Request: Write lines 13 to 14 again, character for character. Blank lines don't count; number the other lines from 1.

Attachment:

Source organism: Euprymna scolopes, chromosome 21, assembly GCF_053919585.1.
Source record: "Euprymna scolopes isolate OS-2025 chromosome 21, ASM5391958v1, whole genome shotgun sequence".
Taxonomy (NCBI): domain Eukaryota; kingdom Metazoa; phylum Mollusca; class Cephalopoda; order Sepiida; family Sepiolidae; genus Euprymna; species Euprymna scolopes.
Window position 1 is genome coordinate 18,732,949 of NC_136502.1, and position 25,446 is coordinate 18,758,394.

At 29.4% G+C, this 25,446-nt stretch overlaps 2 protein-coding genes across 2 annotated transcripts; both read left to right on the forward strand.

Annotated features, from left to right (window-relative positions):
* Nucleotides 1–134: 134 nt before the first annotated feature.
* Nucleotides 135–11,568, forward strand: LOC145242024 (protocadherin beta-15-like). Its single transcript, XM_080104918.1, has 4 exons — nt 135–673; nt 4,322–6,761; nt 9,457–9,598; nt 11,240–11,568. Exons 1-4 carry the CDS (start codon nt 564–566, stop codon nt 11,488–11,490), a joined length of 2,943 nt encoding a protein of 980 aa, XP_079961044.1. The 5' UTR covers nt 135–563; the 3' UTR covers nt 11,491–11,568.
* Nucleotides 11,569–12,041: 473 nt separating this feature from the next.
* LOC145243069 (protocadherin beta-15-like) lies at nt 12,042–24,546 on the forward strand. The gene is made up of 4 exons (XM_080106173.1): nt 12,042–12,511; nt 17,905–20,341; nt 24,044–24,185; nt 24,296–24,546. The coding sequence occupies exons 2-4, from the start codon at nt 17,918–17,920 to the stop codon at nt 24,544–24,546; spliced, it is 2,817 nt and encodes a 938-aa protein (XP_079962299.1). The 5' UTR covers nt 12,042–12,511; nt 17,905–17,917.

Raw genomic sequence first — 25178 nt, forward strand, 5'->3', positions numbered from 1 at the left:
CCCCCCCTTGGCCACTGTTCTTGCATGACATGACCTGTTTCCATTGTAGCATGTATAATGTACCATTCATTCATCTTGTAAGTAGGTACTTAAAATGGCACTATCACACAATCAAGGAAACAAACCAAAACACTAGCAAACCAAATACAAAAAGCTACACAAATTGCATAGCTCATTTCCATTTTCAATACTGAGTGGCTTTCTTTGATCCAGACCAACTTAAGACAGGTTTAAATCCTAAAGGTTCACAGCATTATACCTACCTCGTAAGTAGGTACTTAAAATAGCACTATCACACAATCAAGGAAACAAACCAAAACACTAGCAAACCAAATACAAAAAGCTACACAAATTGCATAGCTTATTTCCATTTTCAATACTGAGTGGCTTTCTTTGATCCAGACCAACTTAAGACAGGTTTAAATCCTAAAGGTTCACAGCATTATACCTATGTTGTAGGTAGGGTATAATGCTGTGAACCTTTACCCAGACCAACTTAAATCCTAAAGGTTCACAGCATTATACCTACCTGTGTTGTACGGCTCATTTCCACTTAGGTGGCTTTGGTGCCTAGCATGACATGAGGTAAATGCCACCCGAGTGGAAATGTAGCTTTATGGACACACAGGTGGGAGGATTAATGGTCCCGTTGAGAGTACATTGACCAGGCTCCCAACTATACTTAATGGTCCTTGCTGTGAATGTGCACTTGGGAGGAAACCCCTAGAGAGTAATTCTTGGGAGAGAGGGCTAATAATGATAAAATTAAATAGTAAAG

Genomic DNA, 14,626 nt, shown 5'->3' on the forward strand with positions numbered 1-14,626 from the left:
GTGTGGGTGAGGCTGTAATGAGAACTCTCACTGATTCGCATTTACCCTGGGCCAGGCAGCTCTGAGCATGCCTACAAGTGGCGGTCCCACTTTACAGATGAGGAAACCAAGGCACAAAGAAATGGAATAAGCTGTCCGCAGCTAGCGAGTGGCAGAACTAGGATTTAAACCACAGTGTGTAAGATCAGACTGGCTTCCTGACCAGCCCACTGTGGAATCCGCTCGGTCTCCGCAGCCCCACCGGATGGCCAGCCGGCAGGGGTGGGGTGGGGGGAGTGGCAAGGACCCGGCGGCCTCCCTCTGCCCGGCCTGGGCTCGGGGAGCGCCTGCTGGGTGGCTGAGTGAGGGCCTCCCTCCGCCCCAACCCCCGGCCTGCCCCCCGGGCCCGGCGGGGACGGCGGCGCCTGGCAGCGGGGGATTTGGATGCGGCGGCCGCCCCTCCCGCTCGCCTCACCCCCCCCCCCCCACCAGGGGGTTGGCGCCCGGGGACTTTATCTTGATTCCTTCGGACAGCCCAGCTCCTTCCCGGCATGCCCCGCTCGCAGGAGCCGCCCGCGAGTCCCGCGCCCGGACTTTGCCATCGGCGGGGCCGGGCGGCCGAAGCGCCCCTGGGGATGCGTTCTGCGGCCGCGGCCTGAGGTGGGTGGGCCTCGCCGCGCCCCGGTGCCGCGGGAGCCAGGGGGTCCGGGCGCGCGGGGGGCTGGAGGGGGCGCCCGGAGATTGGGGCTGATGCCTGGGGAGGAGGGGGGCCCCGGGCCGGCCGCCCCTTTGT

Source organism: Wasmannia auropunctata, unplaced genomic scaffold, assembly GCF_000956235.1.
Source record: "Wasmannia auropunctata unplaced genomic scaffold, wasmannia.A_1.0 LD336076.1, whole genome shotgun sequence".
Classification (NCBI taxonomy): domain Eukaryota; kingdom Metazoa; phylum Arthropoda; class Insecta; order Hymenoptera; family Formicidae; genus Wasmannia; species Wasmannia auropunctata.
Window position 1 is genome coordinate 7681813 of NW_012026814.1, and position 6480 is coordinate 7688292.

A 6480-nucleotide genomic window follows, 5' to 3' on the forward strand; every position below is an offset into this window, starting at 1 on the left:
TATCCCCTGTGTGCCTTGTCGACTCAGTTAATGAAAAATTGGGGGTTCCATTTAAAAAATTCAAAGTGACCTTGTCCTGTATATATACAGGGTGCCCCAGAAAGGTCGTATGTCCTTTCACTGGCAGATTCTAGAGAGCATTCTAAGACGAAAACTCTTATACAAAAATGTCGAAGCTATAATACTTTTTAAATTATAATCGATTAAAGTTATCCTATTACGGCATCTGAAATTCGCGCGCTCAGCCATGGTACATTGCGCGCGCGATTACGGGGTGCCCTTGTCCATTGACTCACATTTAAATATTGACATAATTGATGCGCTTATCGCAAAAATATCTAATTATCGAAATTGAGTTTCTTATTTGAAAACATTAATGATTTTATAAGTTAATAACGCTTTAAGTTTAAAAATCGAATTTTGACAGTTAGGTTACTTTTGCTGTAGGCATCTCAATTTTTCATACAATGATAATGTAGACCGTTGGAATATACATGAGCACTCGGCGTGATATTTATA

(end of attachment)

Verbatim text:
Genomic DNA, 14,626 nt, shown 5'->3' on the forward strand with positions numbered 1-14,626 from the left:
GTGTGGGTGAGGCTGTAATGAGAACTCTCACTGATTCGCATTTACCCTGGGCCAGGCAGCTCTGAGCATGCCTACAAGTGGCGGTCCCACTTTACAGATGAGGAAACCAAGGCACAAAGAAATGGAATAAGCTGTCCGCAGCTAGCGAGTGGCAGAACTAGGATTTAAACCACAGTGTGTAAGATCAGACTGGCTTCCTGACCAGCCCACTGTGGAATCCGCTCGGTCTCCGCAGCCCCACCGGATGGCCAGCCGGCAGGGGTGGGGTGGGGGGAGTGGCAAGGACCCGGCGGCCTCCCTCTGCCCGGCCTGGGCTCGGGGAGCGCCTGCTGGGTGGCTGAGTGAGGGCCTCCCTCCGCCCCAACCCCCGGCCTGCCCCCCGGGCCCGGCGGGGACGGCGGCGCCTGGCAGCGGGGGATTTGGATGCGGCGGCCGCCCCTCCCGCTCGCCTCACCCCCCCCCCCCCACCAGGGGGTTGGCGCCCGGGGACTTTATCTTGATTCCTTCGGACAGCCCAGCTCCTTCCCGGCATGCCCCGCTCGCAGGAGCCGCCCGCGAGTCCCGCGCCCGGACTTTGCCATCGGCGGGGCCGGGCGGCCGAAGCGCCCCTGGGGATGCGTTCTGCGGCCGCGGCCTGAGGTGGGTGGGCCTCGCCGCGCCCCGGTGCCGCGGGAGCCAGGGGGTCCGGGCGCGCGGGGGGCTGGAGGGGGCGCCCGGAGATTGGGGCTGATGCCTGGGGAGGAGGGGGGCCCCGGGCCGGCCGCCCCTTTGT